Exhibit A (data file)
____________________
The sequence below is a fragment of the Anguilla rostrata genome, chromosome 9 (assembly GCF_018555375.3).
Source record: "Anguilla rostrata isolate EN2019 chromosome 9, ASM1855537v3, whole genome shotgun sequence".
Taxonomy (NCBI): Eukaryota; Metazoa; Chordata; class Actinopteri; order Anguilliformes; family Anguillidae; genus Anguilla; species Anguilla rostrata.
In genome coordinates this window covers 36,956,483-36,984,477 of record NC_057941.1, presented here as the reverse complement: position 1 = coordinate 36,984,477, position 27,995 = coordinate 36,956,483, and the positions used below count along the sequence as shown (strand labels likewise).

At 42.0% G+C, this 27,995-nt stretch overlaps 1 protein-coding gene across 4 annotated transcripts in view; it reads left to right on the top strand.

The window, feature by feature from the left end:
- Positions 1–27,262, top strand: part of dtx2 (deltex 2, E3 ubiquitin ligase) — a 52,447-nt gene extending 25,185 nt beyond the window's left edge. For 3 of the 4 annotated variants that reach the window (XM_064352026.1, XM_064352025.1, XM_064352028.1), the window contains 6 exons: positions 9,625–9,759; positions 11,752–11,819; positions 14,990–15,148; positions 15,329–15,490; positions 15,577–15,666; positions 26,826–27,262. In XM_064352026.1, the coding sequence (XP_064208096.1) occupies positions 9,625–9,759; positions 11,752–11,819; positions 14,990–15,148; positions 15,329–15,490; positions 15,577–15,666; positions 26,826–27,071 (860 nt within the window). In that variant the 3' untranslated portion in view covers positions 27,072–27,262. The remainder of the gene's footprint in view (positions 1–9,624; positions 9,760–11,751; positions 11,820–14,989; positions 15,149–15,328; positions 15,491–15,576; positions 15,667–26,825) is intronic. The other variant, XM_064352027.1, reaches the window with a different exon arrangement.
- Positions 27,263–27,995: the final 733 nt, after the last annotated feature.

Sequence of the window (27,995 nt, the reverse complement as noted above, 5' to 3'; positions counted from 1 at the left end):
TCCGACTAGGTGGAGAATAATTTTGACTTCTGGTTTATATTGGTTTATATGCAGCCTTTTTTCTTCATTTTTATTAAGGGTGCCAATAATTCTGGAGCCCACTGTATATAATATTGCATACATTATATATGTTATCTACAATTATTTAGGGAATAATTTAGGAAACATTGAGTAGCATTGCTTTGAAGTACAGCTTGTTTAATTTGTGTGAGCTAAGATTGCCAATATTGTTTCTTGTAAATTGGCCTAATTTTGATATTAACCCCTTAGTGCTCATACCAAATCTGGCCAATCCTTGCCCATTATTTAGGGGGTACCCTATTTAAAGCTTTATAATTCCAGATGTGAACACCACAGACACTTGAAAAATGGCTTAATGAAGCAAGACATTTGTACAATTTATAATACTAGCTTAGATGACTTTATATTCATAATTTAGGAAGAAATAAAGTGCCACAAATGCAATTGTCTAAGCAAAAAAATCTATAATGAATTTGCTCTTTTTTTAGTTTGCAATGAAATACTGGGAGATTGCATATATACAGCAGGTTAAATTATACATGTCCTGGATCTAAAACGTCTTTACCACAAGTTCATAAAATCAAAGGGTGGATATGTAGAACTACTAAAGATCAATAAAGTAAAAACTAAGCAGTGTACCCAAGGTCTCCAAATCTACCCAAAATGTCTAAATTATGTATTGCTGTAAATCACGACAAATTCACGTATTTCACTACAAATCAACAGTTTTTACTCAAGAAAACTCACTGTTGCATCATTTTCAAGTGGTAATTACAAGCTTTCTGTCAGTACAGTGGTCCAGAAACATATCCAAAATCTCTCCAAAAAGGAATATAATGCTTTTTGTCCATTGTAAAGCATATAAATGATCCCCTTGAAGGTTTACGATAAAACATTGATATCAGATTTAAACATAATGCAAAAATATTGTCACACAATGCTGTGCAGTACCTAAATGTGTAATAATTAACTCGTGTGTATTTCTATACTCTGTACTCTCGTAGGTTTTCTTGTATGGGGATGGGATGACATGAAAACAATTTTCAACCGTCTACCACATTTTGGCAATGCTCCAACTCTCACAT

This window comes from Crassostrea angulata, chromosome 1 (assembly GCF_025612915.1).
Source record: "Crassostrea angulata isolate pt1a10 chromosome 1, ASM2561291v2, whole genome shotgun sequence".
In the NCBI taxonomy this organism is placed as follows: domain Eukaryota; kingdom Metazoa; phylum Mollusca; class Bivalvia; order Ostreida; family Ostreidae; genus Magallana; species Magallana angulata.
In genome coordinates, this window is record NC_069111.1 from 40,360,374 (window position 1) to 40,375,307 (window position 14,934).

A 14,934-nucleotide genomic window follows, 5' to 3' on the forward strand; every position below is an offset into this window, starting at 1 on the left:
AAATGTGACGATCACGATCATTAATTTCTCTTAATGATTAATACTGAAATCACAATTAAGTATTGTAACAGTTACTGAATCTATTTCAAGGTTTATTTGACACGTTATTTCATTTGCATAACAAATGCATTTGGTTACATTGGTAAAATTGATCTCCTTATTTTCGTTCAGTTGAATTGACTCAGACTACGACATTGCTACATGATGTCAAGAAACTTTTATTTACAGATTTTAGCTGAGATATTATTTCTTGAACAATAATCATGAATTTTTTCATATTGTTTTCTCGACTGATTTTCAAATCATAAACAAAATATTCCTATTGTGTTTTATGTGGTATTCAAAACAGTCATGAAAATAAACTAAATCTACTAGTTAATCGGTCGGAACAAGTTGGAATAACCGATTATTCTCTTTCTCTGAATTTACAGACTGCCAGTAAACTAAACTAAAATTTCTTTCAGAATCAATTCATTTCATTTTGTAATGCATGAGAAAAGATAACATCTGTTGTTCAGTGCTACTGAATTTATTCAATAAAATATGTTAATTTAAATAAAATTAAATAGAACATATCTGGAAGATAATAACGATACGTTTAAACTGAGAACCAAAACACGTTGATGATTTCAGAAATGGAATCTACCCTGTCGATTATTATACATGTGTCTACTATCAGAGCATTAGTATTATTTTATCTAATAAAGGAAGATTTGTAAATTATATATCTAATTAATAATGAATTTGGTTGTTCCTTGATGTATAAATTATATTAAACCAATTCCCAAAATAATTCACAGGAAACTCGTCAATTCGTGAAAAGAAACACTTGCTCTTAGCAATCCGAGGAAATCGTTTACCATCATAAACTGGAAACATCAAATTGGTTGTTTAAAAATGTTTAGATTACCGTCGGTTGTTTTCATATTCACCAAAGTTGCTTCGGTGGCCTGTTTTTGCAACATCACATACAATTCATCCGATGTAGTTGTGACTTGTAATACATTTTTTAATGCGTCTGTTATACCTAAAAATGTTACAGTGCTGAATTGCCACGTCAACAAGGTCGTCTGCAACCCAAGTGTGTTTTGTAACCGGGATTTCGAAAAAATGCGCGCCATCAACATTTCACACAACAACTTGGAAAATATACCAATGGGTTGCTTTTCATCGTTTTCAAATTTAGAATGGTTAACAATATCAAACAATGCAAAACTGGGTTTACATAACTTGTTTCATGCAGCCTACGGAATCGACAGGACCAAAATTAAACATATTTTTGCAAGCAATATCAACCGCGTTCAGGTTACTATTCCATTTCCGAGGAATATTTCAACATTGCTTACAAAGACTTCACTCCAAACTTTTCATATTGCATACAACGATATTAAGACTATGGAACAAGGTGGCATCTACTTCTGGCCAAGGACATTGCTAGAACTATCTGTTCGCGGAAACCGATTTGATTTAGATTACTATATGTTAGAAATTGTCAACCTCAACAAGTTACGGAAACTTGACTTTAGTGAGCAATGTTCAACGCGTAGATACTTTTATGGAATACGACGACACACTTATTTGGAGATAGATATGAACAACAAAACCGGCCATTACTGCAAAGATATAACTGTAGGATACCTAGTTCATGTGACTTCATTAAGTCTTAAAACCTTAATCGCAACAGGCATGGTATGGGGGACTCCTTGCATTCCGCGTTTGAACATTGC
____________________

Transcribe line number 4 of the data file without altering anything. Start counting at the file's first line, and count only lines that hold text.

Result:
In genome coordinates this window covers 36,956,483-36,984,477 of record NC_057941.1, presented here as the reverse complement: position 1 = coordinate 36,984,477, position 27,995 = coordinate 36,956,483, and the positions used below count along the sequence as shown (strand labels likewise).